Controlled-Round Feed

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Q: I have noticed that you are an avowed disciple of Mauser-type rifles which feature controlled-round feed since most of your personal rifles are built on F.N and Mark-X Mauser actions or are Model 70 Winchesters. Can you explain why you think the M98 system is superior to the push-feed system for hunting purposes?
Hugh Watson

Controlled Round Feed Bolt - image C. Parkin
Controlled Round Feed Bolt - image C. Parkin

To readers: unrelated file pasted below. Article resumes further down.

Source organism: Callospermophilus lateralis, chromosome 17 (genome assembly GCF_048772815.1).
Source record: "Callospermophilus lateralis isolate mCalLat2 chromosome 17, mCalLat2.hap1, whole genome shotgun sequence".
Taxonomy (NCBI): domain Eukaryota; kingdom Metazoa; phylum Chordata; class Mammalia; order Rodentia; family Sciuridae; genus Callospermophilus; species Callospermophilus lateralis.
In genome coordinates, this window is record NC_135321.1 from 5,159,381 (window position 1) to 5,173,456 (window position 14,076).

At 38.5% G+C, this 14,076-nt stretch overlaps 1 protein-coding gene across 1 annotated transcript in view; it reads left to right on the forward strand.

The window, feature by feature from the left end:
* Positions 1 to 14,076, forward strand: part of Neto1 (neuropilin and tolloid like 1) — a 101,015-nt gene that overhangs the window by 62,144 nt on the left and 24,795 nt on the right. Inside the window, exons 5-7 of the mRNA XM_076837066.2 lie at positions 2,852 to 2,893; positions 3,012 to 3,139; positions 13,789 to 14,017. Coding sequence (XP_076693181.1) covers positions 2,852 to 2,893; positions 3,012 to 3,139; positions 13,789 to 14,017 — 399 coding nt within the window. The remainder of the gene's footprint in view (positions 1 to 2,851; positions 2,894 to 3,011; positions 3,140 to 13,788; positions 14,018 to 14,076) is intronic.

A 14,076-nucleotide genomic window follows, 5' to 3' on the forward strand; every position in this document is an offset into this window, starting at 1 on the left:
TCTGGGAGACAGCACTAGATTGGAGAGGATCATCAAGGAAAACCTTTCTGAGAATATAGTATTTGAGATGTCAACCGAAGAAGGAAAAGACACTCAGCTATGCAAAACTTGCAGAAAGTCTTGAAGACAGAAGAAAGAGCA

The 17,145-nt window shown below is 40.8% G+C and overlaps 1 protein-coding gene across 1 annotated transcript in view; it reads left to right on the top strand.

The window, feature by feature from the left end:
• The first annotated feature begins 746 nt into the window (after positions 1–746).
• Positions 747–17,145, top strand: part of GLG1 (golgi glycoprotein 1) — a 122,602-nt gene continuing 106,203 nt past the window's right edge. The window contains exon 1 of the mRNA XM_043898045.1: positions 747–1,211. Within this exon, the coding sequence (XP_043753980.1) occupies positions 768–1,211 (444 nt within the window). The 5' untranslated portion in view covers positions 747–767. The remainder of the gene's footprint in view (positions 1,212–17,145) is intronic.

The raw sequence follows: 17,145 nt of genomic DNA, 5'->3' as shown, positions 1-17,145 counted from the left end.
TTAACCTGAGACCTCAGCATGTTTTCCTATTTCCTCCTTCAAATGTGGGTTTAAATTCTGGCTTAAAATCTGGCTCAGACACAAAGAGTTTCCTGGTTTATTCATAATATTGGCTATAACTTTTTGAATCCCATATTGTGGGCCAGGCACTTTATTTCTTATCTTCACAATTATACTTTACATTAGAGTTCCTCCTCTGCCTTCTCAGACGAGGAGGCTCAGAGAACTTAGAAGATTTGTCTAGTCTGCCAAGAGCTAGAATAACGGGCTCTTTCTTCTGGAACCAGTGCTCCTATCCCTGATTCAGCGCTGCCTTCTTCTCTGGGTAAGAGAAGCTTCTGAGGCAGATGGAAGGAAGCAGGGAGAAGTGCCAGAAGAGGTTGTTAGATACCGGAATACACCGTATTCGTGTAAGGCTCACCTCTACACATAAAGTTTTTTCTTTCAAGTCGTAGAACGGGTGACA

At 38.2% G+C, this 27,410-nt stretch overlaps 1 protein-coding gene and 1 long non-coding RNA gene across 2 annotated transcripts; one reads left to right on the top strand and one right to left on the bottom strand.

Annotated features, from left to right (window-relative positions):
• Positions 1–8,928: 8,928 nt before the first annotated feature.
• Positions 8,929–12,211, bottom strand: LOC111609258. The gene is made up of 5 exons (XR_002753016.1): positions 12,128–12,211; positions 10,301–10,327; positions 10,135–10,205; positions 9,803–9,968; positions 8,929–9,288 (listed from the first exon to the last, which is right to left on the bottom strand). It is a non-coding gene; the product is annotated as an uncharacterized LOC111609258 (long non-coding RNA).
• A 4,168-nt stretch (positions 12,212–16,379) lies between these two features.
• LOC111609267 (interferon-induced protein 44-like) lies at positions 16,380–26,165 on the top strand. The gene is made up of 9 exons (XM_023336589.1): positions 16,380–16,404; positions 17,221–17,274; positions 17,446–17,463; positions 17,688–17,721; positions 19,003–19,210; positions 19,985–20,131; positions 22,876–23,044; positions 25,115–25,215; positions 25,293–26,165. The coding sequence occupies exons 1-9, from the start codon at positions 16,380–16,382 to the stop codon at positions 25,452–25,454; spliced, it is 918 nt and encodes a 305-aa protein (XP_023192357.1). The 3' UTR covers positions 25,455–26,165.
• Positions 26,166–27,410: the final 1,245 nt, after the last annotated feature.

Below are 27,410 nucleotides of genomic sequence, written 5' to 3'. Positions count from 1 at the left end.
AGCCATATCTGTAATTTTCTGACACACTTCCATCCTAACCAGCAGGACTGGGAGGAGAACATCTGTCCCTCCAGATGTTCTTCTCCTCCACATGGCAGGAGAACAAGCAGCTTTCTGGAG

A: The Mauser 98 action may be old, but it provides the most foolproof feeding and extraction system of all bolt actions. It is built around a non-rotating, wide steel hook extractor with a long tail which is attached to a rotating collar mounted in a groove in the bolt body. Peter Paul Mauser achieved the maximum purchase area for his extractor. As the bolt is lifted, the extractor, attached to the collar, remains stationary, and its pull on the cartridge rim is straight rearwards as actuated by the cocking cams. These balanced cams provide an 8.5 to 1 leverage for extraction and seating of a fresh round. In the M98 most of the cocking is done by the uplift of the bolt handle which works the primary cocking and extraction cam. The remainder of cocking and seating the fresh round comes as the bolt handle is lowered and secondary camming occurs. The non-rotating extractor system also controls the cartridge as it is fed out of the magazine by the bolt - forcing the case rim under the extractor claw with bolt travel, so each round is properly positioned on the bolt face and the extractor hook grips the case rim before the bolt is home. This prevents double-feeding, and also permits the hunter to work cartridges through the action to load or unload for testing the fit of the cartridges to the chamber before going afield. The non-rotating extractor allows rounds to be worked through the action without cocking, simply by working the bolt backwards and forwards. There are several other advantages of the Mauser-type rifle that makes me choose them over a push-feed rifle.

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